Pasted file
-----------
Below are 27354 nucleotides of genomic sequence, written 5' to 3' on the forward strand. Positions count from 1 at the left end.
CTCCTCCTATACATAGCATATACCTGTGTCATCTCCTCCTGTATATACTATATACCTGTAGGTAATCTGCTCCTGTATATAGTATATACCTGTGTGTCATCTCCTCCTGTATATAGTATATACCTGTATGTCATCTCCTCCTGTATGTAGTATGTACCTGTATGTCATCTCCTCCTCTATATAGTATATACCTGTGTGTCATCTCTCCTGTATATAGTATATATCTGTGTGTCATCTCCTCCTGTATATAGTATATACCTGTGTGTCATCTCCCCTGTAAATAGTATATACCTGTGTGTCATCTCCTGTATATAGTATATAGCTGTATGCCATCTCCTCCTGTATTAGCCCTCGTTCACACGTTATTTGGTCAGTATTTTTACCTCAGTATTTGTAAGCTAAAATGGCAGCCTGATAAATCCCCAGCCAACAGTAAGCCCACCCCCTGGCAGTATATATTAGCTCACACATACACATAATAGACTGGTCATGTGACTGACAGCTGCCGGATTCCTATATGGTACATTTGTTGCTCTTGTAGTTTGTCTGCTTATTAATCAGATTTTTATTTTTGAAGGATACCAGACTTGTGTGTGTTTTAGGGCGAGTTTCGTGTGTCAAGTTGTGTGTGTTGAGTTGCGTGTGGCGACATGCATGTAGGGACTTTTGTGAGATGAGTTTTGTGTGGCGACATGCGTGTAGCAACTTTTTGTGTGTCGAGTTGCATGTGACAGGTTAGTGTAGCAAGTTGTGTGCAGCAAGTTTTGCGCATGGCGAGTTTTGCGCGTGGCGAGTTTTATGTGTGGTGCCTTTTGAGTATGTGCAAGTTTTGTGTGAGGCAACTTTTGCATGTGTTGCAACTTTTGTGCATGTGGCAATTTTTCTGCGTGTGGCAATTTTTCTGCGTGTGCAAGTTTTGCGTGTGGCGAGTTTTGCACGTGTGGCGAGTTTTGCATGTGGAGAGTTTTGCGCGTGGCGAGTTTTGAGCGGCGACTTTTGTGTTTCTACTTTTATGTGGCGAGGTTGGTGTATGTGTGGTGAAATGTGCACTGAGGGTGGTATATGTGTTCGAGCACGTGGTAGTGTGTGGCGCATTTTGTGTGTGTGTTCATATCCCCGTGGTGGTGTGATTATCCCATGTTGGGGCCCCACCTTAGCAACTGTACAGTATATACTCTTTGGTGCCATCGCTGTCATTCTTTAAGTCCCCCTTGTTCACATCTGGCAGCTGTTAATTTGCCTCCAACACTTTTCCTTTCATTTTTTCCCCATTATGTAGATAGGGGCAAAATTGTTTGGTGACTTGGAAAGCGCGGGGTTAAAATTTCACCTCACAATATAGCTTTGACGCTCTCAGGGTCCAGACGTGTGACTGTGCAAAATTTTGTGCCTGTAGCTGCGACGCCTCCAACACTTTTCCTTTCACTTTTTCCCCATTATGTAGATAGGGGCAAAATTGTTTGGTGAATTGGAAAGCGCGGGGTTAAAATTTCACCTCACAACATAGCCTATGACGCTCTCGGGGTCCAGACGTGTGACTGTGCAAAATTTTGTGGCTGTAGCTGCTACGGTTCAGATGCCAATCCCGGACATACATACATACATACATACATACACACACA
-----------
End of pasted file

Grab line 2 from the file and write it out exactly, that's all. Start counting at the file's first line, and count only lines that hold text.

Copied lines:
CTCCTCCTATACATAGCATATACCTGTGTCATCTCCTCCTGTATATACTATATACCTGTAGGTAATCTGCTCCTGTATATAGTATATACCTGTGTGTCATCTCCTCCTGTATATAGTATATACCTGTATGTCATCTCCTCCTGTATGTAGTATGTACCTGTATGTCATCTCCTCCTCTATATAGTATATACCTGTGTGTCATCTCTCCTGTATATAGTATATATCTGTGTGTCATCTCCTCCTGTATATAGTATATACCTGTGTGTCATCTCCCCTGTAAATAGTATATACCTGTGTGTCATCTCCTGTATATAGTATATAGCTGTATGCCATCTCCTCCTGTATTAGCCCTCGTTCACACGTTATTTGGTCAGTATTTTTACCTCAGTATTTGTAAGCTAAAATGGCAGCCTGATAAATCCCCAGCCAACAGTAAGCCCACCCCCTGGCAGTATATATTAGCTCACACATACACATAATAGACTGGTCATGTGACTGACAGCTGCCGGATTCCTATATGGTACATTTGTTGCTCTTGTAGTTTGTCTGCTTATTAATCAGATTTTTATTTTTGAAGGATACCAGACTTGTGTGTGTTTTAGGGCGAGTTTCGTGTGTCAAGTTGTGTGTGTTGAGTTGCGTGTGGCGACATGCATGTAGGGACTTTTGTGAGATGAGTTTTGTGTGGCGACATGCGTGTAGCAACTTTTTGTGTGTCGAGTTGCATGTGACAGGTTAGTGTAGCAAGTTGTGTGCAGCAAGTTTTGCGCATGGCGAGTTTTGCGCGTGGCGAGTTTTATGTGTGGTGCCTTTTGAGTATGTGCAAGTTTTGTGTGAGGCAACTTTTGCATGTGTTGCAACTTTTGTGCATGTGGCAATTTTTCTGCGTGTGGCAATTTTTCTGCGTGTGCAAGTTTTGCGTGTGGCGAGTTTTGCACGTGTGGCGAGTTTTGCATGTGGAGAGTTTTGCGCGTGGCGAGTTTTGAGCGGCGACTTTTGTGTTTCTACTTTTATGTGGCGAGGTTGGTGTATGTGTGGTGAAATGTGCACTGAGGGTGGTATATGTGTTCGAGCACGTGGTAGTGTGTGGCGCATTTTGTGTGTGTGTTCATATCCCCGTGGTGGTGTGATTATCCCATGTTGGGGCCCCACCTTAGCAACTGTACAGTATATACTCTTTGGTGCCATCGCTGTCATTCTTTAAGTCCCCCTTGTTCACATCTGGCAGCTGTTAATTTGCCTCCAACACTTTTCCTTTCATTTTTTCCCCATTATGTAGATAGGGGCAAAATTGTTTGGTGACTTGGAAAGCGCGGGGTTAAAATTTCACCTCACAATATAGCTTTGACGCTCTCAGGGTCCAGACGTGTGACTGTGCAAAATTTTGTGCCTGTAGCTGCGACGCCTCCAACACTTTTCCTTTCACTTTTTCCCCATTATGTAGATAGGGGCAAAATTGTTTGGTGAATTGGAAAGCGCGGGGTTAAAATTTCACCTCACAACATAGCCTATGACGCTCTCGGGGTCCAGACGTGTGACTGTGCAAAATTTTGTGGCTGTAGCTGCTACGGTTCAGATGCCAATCCCGGACATACATACATACATACATACATACACACACA